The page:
27 Cirilo Facundo Hernández, Sala Regional Toluca del Tribunal Electoral del Poder Judicial de la Federación [T.E.P.J.F.] [Federal Electoral Court], Marzo de 2009, ST-JDC-22/2009 (Mex.).

28 This resolution by the TEPJF High Chamber was in accordance with international standards set forth in human rights instruments, and now complies with the provisions provided in Article 1 of the Constitution, which entered into force with the human rights constitutional amendment. See María del Pilar Hernández, Análisis y perspectivas de los derechos politico-electorales del ciudadano, in Diego Valadés & Miguel Carbonell, El Proceso Constituyente Mexicano. A 150 años de la Constitución de 1857 y 90 de la Constitución de 1917, 553 (2007).         [ Links ]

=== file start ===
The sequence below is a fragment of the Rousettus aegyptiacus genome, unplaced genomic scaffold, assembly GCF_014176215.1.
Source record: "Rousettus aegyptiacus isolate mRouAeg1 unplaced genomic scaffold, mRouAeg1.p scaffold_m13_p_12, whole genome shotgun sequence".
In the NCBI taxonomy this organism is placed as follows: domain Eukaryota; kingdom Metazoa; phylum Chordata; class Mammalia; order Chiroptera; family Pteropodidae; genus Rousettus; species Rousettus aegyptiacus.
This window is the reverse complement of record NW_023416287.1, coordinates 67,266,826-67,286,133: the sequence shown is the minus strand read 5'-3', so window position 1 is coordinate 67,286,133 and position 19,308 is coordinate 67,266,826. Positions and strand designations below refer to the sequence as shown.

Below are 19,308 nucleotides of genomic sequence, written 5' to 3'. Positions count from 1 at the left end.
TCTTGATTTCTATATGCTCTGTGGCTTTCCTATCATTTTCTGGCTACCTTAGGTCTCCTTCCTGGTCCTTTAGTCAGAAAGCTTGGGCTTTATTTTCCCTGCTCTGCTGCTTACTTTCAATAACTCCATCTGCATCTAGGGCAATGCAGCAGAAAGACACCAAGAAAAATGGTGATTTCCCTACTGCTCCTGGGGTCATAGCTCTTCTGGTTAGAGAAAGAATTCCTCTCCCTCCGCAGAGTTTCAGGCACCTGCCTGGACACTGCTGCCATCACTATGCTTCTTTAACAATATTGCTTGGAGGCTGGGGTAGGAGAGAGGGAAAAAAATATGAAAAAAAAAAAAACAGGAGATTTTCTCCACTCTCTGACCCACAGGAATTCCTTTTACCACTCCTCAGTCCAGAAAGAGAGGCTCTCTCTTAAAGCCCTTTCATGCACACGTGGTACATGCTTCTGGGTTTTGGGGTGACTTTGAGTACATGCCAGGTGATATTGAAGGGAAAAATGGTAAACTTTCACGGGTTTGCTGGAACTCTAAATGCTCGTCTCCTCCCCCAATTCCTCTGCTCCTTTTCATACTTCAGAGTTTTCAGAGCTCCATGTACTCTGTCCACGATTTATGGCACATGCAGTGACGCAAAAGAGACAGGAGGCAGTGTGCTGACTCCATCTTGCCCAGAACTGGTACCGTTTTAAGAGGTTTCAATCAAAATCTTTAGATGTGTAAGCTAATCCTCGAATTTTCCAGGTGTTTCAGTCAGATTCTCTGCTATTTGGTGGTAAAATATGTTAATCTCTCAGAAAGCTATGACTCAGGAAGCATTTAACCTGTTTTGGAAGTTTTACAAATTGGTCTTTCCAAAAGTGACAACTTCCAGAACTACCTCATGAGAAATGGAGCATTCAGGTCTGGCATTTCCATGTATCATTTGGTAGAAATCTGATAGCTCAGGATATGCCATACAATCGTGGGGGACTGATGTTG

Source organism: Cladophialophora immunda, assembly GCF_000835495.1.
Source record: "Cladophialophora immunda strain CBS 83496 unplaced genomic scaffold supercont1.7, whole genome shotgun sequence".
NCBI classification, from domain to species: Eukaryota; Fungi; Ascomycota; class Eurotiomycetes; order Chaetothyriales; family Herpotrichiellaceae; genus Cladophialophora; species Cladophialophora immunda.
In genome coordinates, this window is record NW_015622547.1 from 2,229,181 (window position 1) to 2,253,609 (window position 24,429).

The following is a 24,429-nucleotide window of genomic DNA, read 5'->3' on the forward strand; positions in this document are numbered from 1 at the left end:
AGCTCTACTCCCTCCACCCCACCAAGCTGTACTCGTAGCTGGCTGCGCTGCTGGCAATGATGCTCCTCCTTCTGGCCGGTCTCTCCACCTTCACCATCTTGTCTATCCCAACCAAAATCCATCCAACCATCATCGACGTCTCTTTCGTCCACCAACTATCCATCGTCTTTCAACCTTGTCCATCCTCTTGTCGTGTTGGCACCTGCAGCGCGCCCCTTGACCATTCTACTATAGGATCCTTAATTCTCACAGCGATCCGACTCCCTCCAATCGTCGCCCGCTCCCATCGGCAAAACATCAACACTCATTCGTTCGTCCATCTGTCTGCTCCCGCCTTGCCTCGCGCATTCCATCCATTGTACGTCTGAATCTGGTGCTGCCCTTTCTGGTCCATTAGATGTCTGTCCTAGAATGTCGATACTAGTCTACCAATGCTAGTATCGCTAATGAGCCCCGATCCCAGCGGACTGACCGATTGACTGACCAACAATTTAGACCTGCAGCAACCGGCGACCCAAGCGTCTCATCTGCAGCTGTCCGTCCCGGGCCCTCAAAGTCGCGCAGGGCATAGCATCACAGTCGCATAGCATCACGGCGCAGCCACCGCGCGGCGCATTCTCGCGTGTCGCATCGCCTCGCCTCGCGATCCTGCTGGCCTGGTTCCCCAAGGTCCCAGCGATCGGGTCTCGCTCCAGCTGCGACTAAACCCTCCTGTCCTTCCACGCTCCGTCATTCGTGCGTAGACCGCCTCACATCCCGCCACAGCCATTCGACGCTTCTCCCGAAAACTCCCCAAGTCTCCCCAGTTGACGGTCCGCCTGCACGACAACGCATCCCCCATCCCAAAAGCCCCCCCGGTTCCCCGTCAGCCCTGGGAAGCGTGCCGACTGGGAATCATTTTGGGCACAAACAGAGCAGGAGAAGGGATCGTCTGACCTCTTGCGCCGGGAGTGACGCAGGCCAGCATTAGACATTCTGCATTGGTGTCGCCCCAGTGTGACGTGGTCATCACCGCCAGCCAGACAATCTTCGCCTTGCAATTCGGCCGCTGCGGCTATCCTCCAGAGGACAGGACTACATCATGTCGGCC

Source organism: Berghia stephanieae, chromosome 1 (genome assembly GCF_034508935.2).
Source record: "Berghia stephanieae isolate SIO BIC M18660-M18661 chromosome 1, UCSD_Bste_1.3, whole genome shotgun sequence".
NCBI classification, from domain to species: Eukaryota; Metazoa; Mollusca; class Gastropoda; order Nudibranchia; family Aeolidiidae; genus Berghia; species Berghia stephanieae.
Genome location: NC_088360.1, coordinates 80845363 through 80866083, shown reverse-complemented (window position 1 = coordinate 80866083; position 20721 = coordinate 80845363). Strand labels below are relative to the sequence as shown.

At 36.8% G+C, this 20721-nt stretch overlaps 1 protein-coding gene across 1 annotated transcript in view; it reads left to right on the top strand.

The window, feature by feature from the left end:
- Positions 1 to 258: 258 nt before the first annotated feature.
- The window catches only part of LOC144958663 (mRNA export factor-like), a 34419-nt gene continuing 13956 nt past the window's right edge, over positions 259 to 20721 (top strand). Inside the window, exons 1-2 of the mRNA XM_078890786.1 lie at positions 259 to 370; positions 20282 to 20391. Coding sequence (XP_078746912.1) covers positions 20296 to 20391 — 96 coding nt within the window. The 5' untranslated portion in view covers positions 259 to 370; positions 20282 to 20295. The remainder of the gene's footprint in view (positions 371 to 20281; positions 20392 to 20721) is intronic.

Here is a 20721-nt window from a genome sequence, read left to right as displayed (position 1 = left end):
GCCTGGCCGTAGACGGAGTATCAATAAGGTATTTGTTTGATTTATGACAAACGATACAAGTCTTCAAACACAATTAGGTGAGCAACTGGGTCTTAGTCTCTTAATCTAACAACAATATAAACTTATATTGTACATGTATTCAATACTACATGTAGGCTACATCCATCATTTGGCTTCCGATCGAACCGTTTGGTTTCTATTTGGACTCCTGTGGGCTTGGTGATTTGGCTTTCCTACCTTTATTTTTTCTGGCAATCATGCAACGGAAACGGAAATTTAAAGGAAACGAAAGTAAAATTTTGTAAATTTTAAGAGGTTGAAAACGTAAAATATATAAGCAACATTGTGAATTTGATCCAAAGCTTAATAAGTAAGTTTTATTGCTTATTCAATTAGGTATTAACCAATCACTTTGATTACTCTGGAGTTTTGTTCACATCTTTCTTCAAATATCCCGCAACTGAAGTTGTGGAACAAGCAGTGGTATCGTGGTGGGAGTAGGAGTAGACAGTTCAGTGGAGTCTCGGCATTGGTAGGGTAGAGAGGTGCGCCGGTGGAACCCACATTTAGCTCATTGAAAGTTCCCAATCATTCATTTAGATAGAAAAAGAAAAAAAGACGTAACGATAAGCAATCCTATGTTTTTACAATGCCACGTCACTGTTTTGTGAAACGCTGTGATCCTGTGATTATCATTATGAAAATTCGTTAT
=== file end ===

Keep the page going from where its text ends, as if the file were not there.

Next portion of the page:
29 Mónica Pinto, El principio pro homine. Criterios de hermenéutica y pautas para la regulación de los derechos humanos, in Martín Abregú & Christian Courtis, La aplicación de los tratados sobre derechos humanos por los tribunales locales 163 (1997) ("[         [ Links ]A]n interpretative criterion that exists in human rights law, according to which the widest norm or the most extensive interpretation shall be used whenever protected rights should be recognized. This principle coincides with the fundamental element of human rights law, that it shall always favor order").

30 Martín Orozco Sandoval, Sala Superior del Tribunal Electoral del Poder Judicial de la Federación [T.E.P.J.F.] [Federal Electoral Court], Mayo de 2010, SUP-JDC-98/2010 (Mex.).

31 Gregorio Sánchez Martínez y Coalición "Mega Alianza Todos Por Quintana Roo", Sala Superior del Tribunal Electoral del Poder Judicial de la Federación [T.E.P.J.F.] [Federal Electoral Court], Junio de 2010, SUP-JDC-157/2010 (Mex.).

32 Julio César Godoy Toscano, Sala Superior del Tribunal Electoral del Poder Judicial de la Federación [T.E.P.J.F.] [Federal Electoral Court], Octubre de 2009, SUP-JDC-670/2009 (Mex.).